Super C

Pros and Cons

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  • Their crash ratings are far and away better than a Class A.

  • Their overall build is sturdier than a Class A.

  • Socially, you get the same benefits of driving a Class A, plus these are rare so you get a little more attention even than an average Class A owner.


Motorhome Benefits:

  • There is some controversy surrounding how much of the living space should be utilized during travel, but it is a fact that many people use the bathroom, prepare food, take naps, play games, and even take showers while driving down the road in a motorhome. But even if you wait until you pull over and stop, at least you don't have to go outside, unlock the RV door, and pull out the steps to access your living space like in a towed RV.

  • Long driving days can be more comfortable in a motorhome than in a trailer. All your passengers aren't stuck in a truck cab for the entire drive. You can get up and walk around to break up a long drive without having to leave the interior space. You have more options for how to transport your pets too.

  • The dash (chassis) and living space (coach) heat and a/c are shared before and after traveling.

  • With a motorhome, you don’t have to transfer anything from your rig to your truck and vice-versa on travel days.

  • Setup can be easier for quick overnights. You don't have to go out of the vehicle to be ready to sleep for the night if you don't want to. You can level it and put the slides out without ever stepping outside the RV. Your on-board generator can take care of your electrical needs and your water tanks can keep your plumbing self-sustained.

  • Safety in questionable locations. If you arrive late at night and are unsure of your surroundings (or in the event of bad weather), you don't have to get out of the RV to set up for the night. If you get the creeps and need to leave an overnight spot for safety, you can do it all without having to leave the safety of the inside of your RV.

  • The entry stairs into motorhomes tend to be safer and easier to climb than a 5th wheel or travel trailer.

  • The windshield in a motorhome can allow better views of the surrounding scenery.

  • Motorhomes give you the option of pulling in or backing in to your space in more situations than towed RVs do. This lets you adapt to your campsite being on one side or the other or to combine campsites with another RV that you're traveling with. Some spaces are designed specifically for motorhomes to take advantage of a forward view.

  • You have more options for your “get around” vehicle than with a towable trailer. In addition to the option to tow either a large or small car or truck, you can opt for scooters, bicycles, motorcycles, golf carts, etc. Of course the smaller the car, the better fuel mileage you get while exploring the area. Or you can choose to not take along a separate vehicle at all if you don't want to.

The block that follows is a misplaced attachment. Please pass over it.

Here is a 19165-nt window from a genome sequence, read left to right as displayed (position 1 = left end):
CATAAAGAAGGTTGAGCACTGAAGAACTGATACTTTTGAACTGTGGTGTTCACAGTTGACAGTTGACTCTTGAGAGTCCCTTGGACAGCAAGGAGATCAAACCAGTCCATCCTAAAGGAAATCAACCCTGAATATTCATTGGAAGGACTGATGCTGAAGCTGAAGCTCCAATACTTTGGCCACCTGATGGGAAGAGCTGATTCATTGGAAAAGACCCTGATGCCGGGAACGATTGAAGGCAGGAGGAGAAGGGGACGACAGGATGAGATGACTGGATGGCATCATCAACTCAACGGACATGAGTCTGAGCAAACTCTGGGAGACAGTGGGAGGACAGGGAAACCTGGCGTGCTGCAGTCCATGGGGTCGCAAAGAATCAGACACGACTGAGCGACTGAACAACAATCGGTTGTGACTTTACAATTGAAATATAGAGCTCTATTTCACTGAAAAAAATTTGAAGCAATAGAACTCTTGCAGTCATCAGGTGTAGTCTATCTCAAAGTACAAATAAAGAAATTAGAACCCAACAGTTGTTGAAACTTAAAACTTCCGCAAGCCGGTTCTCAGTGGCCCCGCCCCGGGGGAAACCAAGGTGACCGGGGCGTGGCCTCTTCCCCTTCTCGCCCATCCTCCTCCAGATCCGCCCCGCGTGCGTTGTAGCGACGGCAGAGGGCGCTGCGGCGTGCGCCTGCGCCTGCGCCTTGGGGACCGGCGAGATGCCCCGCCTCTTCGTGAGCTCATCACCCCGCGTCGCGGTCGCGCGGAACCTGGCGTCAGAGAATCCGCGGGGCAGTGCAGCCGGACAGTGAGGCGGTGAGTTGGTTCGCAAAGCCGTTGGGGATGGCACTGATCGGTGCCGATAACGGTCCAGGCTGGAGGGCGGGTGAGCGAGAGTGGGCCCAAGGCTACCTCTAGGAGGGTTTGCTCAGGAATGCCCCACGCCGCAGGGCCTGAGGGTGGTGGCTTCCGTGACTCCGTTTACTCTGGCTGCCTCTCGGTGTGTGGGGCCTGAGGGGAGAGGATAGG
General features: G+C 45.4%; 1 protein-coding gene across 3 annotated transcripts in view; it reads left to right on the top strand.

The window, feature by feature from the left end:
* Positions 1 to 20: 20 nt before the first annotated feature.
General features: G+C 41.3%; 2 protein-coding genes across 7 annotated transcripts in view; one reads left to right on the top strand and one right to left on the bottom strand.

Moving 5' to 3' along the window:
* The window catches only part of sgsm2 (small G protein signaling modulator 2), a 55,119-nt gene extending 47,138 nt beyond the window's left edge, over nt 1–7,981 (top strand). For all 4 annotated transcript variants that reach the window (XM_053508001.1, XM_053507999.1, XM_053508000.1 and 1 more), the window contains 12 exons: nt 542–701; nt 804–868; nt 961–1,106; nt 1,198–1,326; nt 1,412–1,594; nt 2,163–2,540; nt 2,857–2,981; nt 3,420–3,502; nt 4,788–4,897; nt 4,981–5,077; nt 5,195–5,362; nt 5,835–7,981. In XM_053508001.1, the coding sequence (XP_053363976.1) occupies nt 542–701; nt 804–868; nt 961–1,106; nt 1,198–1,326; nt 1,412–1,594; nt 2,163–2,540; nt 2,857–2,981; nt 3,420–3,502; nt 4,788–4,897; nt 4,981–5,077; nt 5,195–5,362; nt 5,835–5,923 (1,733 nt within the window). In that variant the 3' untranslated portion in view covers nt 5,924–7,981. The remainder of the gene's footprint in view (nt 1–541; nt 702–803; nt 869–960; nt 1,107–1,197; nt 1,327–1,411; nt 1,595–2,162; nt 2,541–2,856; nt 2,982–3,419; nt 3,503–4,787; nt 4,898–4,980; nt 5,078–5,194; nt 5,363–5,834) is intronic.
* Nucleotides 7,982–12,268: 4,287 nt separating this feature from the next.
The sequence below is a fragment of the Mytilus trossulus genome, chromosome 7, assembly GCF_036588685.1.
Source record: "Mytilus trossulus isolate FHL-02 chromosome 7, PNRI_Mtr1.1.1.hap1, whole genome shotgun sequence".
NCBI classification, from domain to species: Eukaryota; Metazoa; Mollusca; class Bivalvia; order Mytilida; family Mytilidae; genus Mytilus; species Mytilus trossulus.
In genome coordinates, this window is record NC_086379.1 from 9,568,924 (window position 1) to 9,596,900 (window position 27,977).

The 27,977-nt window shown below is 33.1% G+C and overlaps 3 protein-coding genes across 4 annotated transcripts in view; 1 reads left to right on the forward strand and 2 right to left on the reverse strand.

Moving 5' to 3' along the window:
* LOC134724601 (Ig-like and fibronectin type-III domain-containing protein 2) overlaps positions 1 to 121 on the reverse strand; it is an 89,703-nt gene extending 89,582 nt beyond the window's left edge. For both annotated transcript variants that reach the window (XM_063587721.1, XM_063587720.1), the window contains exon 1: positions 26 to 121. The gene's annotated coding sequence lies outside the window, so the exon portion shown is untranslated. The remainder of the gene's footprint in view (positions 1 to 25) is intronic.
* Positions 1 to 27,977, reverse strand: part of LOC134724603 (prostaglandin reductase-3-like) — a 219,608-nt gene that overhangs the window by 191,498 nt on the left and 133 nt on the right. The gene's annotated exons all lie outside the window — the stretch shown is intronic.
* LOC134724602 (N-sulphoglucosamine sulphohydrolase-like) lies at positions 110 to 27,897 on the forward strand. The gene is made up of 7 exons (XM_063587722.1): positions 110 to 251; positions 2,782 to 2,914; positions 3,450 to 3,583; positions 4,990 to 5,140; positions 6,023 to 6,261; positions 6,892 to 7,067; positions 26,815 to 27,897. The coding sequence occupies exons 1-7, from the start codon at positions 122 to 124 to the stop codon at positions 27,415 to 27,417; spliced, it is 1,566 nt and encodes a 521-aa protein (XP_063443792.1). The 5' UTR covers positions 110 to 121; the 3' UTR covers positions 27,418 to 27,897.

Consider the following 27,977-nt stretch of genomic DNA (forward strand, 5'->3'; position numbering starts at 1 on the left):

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  • The space under your living area has more frame and truck stuff and less room for basement storage than a Class A.

  • Fewer floor plans to choose from than Class As.


Motorhome Issues:

  • The driving area prevents the manufacturers' designers from using the front interior space freely for living space. Seeing the driving area in your living area is completely fine with some people and a total deal breaker for others.

  • Having a towed vehicle either means taking along some kind of car dolly or trailer, or severely limits which car models you can tow without harming their drive train. You might research cars that are “flat towable.”

  • It's nearly impossible to back up once a towed vehicle is attached to the back.

  • Average miles an owner puts on a Class A is 50,000 miles. That is an awful lot of money to have wrapped up in an engine and transmission that you get very little use out of.

  • It can be hard to drive it as often as the drive train needs to keep it in good working order.

  • A motor home and toad (towed vehicle) require two automotive insurance policies, two motors, and two transmissions. Insurance on a trailer is cheaper than a vehicle with a drive train.

  • In the event of mechanical repairs, your selection of repair shops is much more limited than for a regular pickup truck.

  • If your living space needs to go to the shop, your engine and transmission are out of commission too. If your drive train needs to go in the shop, your living space has to go with it.

  • If you run out of propane, the tanks are attached, not portable, so you can't take your propane tanks to the cheapest place to fill them while leaving your RV in place. You have to either break camp to drive to fill the tanks or rely on a propane truck to come to you.

  • Finding places to strap in car seats for children can be a challenge.

  • There are not as many family-friendly floor plans as 5th wheels and travel trailers.


Big RV Issues:

  • They tend to be a lot heavier than other RVs. This can cause problems with some bridges, snow, sand, mud, wet grass, etc., as well as triggering regulations that don't apply to lighter RVs.

  • If it's over 30 feet, big enough spaces are in shorter supply – particularly in national parks, state parks, Core of Engineers parks, etc.

  • They tend to be taller and have more limiting height restrictions than other RVs. This can make scenic drives like the Blue Ridge Parkway and the Natchez-Trace Parkway impossible.

  • Being tall can make low hanging tree branches in RV spaces a problem.

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